From the front page of today's Daily Texan:
Members of UT’s Queer Students Alliance are working on legislation with the goal of convincing University administrators to expand health care benefits available for transgender students.Prudent use of scarce financial resources be damned:
Legislation author Devon Howard, women’s and gender studies junior, said the ultimate goal of the legislation is expanded medical services for transgender students, including hormonal treatments, gender reassignment surgeries and mental health counseling covered by the University.
UT does not offer these services because of the expenses associated with specialized medical care, according to Theresa Spalding, medical director for University Health Services. Spalding said the University does offer general medical care for all transgender students, including pap smears for students who identify as male, and said the University is committed to working with transgender students as much as possible.Because it's not like students are already being squeezed by Obamacare:
“It would be wonderful if we could provide all services to all patients, but we just don’t have the ability to do all that,” Spalding said. “Trying to be as gender neutral as possible is what we try to do.”
Currently, the insurance plan available for students to purchase, offered through Blue Cross Blue Shield, meets the minimum essential health requirements of the Affordable Care Act. Insurance coverage for one year is $1,432 per student.And anyone who points out inconvenient facts is an intolerant hater:
NOPE, no authoritarianism in that last statement!Marisa Kent, co-director of the Queer Students Alliance, said many students do not understand certain transgender students’ desire for sex-related surgeries.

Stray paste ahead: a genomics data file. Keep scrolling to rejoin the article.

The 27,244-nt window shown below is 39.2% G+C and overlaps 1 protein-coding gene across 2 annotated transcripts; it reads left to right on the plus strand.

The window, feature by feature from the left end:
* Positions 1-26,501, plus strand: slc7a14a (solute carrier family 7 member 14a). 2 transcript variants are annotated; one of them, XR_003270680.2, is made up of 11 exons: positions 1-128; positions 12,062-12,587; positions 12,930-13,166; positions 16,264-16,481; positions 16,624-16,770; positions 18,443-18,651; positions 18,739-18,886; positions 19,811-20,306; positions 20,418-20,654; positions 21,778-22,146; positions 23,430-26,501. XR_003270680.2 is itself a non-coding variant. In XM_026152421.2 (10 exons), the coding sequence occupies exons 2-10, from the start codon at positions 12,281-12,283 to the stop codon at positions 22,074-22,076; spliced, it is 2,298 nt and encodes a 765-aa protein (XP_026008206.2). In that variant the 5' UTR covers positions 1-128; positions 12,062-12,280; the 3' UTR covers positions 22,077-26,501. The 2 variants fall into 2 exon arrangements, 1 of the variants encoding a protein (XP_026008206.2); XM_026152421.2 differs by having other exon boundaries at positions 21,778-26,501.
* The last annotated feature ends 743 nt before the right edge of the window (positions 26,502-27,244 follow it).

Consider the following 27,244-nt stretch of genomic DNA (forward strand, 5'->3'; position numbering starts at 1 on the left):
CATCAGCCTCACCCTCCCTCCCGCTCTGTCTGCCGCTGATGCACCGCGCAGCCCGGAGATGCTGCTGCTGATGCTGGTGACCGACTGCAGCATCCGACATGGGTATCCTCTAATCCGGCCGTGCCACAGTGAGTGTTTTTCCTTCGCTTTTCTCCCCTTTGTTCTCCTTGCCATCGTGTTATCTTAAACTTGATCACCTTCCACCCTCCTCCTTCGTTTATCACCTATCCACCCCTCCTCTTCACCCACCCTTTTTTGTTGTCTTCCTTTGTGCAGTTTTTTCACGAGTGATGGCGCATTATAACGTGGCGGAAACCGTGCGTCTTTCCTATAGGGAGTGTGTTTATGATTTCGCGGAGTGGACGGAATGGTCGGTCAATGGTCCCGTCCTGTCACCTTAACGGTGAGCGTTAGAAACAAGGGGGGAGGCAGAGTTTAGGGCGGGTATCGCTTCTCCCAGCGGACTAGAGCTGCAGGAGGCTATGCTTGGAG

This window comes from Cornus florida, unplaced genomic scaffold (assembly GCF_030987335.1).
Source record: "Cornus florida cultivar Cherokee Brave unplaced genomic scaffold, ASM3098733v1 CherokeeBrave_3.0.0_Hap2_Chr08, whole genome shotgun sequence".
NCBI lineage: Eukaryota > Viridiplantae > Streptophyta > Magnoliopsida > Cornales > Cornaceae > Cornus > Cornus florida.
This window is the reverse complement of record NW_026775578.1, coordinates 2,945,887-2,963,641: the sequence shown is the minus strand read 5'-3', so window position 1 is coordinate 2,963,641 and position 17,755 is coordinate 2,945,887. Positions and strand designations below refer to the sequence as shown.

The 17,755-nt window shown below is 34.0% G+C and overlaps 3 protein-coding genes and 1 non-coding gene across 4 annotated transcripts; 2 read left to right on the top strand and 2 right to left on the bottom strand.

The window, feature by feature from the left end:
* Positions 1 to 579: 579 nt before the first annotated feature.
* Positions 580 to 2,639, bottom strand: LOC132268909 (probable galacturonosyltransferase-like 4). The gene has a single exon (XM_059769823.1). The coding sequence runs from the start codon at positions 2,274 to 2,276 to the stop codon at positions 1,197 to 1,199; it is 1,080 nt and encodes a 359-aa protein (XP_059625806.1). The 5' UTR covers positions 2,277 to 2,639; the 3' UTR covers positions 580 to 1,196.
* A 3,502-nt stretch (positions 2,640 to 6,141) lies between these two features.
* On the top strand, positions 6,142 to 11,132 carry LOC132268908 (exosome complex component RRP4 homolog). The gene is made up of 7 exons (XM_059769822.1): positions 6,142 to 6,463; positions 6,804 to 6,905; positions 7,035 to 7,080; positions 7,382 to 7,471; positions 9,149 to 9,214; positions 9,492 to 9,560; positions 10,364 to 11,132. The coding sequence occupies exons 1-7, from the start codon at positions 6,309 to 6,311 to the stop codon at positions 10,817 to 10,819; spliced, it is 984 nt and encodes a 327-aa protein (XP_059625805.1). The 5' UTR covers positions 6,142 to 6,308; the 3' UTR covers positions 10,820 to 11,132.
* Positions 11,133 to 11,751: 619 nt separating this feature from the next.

“It’s not something most people can understand,” Kent said. “Nobody really understands the pain and the struggle [of] living in a body they feel like is not even their own.”
Howard said although some students may view gender reassignment surgeries as purely cosmetic, for some transgender individuals, medical intervention is a critical issue.
“A lot of people see these surgeries as something that is elective and it’s not,” Howard said. “It’s something that needs to be done for survival."
One personal thought: For this to become University policy, the Board of Regents must approve it. Bill Powers will obviously cave. If we were Wallace Hall, we'd have a field day with this one.
Former Daily Texan editor Kevin Williamson has a piece about Sandra Fluke today that could double as a commentary on this topic:
For what is she known? For standing in front of a group of legislators saying “I Want!” It is worth remembering that Miss Fluke’s “I Want!” heard ’round the world was a demand for birth-control subsidies at a Catholic institution: What’s a few thousand years of practice and the most highly developed body of moral philosophy in the Western world compared with a callow young law student’s “I Want!”? Public policy can be complicated, but “I Want!” is simple. In the world of responsible politics, there are sometimes conflicts between competing legitimate goods, and there are occasions upon which the necessities of governance run up against the limitations our constitutional order puts upon the political enterprise. Miss Fluke spoke many, many words on the subject but, defying probability, never managed to stumble upon any interesting ones. She ended where she began: “I Want!”They say that what starts at the University of Texas changes the world; sometimes, that is a frightening statement.
The genius of that battle cry is in its simplicity. Given the desultory attention the typical American pays to public affairs and the general moral illiteracy of democratic electorates, the conversion of skepticism about a specific demand originating with a specific woman or group of women into a stinging accusation of hostility toward women categorically is child’s play for a minimally competent politician. That is how defending the position favored more heavily by women than by men becomes, through the magic of feminist rhetoric, anti-woman, even part of a “war on women.”
There are certain standing openings in American public life. There is always going to be somebody in the Jesse Jackson role, the Pat Robertson role, the Warren Buffett role. And while the role of feminist-in-chief is currently occupied and probably will be at least through 2016, every sub-polity has a spot for its own Hillary Rodham Clinton, a wide-open channel for the communication of whatever it is that has feminists chanting at any given moment.